A "Perfectly Good Job" Nobody Wants - Part 1
OR WHY IT'S IMPORTANT TO STRUCTURE YOUR JOBS SO EMPLOYEES CAN ACCOMMODATE BOTH WORK AND HOME RESPONSIBILITIES
So, your job remains unfilled. Maybe not a lot of people apply. Perhaps candidates reject your offer of employment. Worse yet, what if they quit soon after being hired? Yikes!
Why would that be? People need to work, right? Why don't they apply? Why refuse a job offer? Why quit a perfectly good job?
Well, probably because, from their perspective, it's not "perfectly good." It's easy to blame the candidates, to question their character or disparage their work ethic. But thinking like that limits our ability to understand the situation and overcome the problem.
The good new is, in many instances, the power to solve the problem lies with you, the employer.
Candidates at all levels consider the pros and cons of a job before deciding whether to take it. The factors they consider fall in three categories:
Wages & Benefits … includes things like salaries, bonuses, insurance, vacation
Culture & Work Environment … includes things like opportunities for advancement, perks, equipment & technology, policies
Ability to Accommodate Work & Home Responsibilities … this is NOT work-life balance
Most of the time, people in professional roles consider the offer prior to taking the job. For folks at the low end, however, they often don’t realize until they’re already on the job that it's not good for them. They realize they either can’t do it (#3) or they don’t want to do it (#1 or 2). And then they quit.
The telltale sign that a job is not "perfectly good" is high turnover.
Fortunately, you have direct control over the factors that make a job good or not-so-good. While it may squeeze the bottom line on your financial statements, you can offer better wages or benefits. If you're behind the market and you have high job vacancy, you may have no choice. A less costly and, quite frankly, more impactful solution is to implement innovative strategies that improve your Culture & Work Environment. This is imperative if what you're offering is low-wage work. (But that's a story for another day.)
Third on the list, Ability to Accommodate Work & Home Responsibilities, is a tricky one. For some people, working for you may be more expensive than not working at all. The cost of childcare, for instance, may be more than what they can earn from you in wages. In other cases, there may be factors in their lives that prohibit them from working for you. Family care-giving is a common reason why workers, especially women, leave the workforce. When the demands of a sick family member interfere with expectations of the employer, the situation becomes untenable. No one is to blame. It's just life.
Why the need to accommodate work and home responsibilities? Well, in the olden days, there was a clear delineation between work and home. And the responsibilities were divided up, mostly by gender. Men worked. Women took care of the home—and all the attendant responsibilities. Car pool. School activities. Family illnesses. The dry cleaning. These were handled by the person who did not “work.” That meant that the person who did work didn’t have to bother with these "life" responsibilities. Today, most everybody works. The lines are blurred. Not only does everybody have life responsibilities, but most people want to be involved in those life activities. That’s why paternity leave, as an example, is gaining popularity. Indeed, there’s at least one company offering puppy paternity leave.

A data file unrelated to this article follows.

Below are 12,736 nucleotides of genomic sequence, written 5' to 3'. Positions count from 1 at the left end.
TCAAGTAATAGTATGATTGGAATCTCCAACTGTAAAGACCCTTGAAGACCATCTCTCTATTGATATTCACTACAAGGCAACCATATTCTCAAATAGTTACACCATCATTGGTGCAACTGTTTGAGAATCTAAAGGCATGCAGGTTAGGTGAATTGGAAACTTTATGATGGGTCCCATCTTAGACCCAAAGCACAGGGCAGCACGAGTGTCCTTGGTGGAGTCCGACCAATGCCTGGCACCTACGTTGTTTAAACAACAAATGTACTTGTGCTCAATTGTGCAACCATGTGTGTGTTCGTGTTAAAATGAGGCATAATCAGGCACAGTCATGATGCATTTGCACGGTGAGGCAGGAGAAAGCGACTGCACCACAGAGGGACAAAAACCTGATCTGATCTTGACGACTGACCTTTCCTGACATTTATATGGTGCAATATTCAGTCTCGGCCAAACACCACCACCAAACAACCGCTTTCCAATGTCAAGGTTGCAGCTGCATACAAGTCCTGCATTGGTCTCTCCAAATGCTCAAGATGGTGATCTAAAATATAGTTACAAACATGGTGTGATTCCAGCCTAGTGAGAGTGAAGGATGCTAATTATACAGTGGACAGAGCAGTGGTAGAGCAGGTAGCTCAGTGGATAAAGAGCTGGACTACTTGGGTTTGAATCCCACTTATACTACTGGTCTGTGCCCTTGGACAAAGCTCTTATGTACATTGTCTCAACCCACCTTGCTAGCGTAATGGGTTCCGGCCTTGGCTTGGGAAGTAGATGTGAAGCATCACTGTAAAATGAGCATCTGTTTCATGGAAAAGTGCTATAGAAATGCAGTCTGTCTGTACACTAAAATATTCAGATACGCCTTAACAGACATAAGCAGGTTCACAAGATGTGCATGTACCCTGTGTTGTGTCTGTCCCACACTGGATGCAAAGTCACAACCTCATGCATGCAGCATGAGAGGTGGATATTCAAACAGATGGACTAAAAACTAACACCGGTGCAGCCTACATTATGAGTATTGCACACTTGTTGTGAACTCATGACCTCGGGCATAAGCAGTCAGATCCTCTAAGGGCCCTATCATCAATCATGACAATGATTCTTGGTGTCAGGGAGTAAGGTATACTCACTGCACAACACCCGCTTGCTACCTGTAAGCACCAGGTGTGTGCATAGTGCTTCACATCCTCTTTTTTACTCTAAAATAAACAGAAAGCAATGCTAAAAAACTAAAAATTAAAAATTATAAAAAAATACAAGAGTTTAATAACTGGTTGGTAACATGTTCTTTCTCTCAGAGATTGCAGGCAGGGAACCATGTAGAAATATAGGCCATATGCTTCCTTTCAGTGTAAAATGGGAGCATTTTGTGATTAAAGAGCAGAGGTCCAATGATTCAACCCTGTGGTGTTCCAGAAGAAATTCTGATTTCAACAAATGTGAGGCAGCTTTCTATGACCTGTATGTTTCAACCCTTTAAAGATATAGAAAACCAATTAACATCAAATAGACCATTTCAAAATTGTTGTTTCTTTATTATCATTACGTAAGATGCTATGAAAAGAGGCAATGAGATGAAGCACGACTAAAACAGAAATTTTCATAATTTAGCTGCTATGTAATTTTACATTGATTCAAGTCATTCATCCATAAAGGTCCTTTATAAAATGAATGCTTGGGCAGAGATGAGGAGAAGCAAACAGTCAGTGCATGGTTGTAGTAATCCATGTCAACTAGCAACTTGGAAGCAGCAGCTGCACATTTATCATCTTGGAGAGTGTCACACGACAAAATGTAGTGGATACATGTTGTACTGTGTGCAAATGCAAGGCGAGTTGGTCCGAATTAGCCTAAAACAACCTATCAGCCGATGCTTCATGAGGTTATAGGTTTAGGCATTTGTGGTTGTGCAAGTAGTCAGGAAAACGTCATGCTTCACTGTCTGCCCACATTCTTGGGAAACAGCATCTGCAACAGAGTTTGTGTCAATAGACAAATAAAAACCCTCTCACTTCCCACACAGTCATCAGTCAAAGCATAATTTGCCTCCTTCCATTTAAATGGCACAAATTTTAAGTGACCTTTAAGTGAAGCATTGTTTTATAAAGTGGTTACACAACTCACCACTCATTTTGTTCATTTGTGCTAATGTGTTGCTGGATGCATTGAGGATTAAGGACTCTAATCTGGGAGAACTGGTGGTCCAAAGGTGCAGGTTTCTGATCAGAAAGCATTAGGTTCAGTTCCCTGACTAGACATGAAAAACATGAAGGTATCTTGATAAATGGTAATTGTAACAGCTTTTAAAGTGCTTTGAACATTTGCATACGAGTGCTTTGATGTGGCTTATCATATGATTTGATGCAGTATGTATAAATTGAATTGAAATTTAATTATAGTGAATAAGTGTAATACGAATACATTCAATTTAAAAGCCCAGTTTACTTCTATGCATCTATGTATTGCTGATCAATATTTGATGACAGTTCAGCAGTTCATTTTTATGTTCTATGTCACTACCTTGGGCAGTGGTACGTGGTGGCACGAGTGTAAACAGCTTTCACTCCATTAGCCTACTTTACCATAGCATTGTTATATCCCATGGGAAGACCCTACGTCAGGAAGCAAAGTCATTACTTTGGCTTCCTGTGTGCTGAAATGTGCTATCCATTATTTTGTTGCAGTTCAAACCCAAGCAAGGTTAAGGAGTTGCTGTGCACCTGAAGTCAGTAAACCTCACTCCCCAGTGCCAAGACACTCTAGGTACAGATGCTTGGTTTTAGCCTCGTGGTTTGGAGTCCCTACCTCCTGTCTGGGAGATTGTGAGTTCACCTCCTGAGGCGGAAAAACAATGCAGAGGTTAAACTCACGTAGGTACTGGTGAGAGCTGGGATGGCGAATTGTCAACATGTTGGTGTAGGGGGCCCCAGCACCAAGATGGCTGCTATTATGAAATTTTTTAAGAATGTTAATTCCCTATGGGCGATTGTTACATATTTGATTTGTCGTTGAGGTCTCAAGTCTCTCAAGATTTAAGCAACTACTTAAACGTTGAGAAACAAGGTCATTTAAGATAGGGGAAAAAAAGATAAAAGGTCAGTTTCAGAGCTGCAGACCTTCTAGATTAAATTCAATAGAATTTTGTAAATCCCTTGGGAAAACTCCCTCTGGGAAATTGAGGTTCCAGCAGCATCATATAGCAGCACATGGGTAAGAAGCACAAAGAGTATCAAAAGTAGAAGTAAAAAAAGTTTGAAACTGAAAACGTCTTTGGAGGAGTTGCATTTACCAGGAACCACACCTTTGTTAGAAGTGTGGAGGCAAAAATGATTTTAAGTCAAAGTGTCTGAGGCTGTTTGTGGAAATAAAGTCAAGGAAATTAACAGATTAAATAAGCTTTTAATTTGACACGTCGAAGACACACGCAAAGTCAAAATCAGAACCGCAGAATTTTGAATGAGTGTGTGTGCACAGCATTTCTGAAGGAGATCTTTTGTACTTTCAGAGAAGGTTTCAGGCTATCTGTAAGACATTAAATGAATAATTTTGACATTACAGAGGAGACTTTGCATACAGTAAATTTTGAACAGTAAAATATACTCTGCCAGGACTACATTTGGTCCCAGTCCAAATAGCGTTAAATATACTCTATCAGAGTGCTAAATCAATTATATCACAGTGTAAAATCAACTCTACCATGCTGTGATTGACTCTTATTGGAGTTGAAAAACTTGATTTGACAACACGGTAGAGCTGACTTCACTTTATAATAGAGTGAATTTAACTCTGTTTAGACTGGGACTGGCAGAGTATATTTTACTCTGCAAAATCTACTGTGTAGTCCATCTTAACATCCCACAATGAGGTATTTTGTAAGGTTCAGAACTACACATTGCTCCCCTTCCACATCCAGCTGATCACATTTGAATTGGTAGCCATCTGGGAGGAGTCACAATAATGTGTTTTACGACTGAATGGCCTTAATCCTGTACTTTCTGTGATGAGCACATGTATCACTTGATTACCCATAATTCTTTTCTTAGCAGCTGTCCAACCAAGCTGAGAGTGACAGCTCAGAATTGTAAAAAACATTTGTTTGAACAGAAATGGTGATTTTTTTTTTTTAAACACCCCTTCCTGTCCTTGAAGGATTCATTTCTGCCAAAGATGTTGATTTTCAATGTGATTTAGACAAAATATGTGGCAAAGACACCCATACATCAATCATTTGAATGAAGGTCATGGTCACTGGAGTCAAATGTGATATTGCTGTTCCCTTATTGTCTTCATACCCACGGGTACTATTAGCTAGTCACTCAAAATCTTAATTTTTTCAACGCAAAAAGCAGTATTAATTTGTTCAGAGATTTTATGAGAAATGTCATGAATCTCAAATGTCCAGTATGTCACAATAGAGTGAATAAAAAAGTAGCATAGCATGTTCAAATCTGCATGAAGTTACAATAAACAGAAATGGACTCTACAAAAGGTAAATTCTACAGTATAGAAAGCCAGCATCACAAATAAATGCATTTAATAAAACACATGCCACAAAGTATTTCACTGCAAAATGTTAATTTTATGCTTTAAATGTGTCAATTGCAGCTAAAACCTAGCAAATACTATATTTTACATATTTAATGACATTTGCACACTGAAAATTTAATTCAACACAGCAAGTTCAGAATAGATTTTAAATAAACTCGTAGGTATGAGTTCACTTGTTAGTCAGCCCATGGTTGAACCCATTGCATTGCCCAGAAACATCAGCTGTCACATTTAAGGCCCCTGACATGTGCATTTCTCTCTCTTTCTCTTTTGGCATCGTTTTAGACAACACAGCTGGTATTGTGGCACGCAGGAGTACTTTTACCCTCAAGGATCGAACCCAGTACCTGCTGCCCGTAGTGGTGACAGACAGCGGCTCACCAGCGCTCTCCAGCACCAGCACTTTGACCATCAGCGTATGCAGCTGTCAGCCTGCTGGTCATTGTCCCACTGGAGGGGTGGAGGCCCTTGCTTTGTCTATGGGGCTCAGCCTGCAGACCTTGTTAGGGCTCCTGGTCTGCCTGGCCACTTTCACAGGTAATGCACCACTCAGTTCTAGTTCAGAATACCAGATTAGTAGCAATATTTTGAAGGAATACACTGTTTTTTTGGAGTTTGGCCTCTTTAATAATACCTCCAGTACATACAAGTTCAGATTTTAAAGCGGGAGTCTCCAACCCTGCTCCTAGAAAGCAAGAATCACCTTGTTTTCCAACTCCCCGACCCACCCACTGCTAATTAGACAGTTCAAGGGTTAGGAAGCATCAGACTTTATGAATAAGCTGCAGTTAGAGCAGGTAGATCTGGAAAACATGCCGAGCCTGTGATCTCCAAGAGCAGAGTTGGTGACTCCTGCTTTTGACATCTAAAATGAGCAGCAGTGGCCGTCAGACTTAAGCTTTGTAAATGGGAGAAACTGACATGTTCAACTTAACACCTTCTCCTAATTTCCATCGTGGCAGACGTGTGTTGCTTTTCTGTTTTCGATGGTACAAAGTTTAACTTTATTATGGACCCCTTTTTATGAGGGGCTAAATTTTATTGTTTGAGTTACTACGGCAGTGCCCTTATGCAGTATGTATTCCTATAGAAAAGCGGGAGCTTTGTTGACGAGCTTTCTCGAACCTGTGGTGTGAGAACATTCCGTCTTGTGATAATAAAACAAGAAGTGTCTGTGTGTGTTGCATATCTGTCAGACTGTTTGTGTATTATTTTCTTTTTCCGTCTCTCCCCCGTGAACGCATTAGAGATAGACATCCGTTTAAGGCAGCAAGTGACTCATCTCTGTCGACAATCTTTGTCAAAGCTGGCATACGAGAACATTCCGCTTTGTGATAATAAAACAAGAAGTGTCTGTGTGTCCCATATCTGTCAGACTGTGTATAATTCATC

How does the inability to accommodate work and home responsibilities work in practice? Let’s consider an employer with a “zero-tolerance” policy regarding attendance and punctuality. How is abiding by this policy going to work for a single mother whose life turns upside down when it snows. And school is cancelled. And she has no network on which to rely? It’s not access to childcare. She’s got that. It’s not cost. She can get a subsidy for childcare. But if she physically can’t get her kid to childcare without being late to work, she can’t do it. It doesn’t mean she’s lazy. It simply means she can’t manage BOTH her work and home responsibilities on the occasions when school is abruptly cancelled.
What can the employer do? While the weather can't (as yet) be controlled, the employer does have control over the policy regarding attendance and punctuality. Instead of applying one policy across the board, the employer should consider how the policy impacts individuals. There are many solutions available to the employer from the simple (a standing arrangement for someone to cover for the single mother on snow days) to the outlandish (onsite childcare).
When you have a job with high turnover or high vacancy, you need to consider the factors that, from the point of view of your job seekers, make it a less-than-perfectly-good job. And if you can make adjustments to your policies, processes or practices to make it easier for workers to accommodate both their work and home responsibilities, you are likely to experience improvement in employee retention and job satisfaction. And then you're on your way from perfectly good to exceptional!
Schedule a time to chat with Andrea about what's going on with your workforce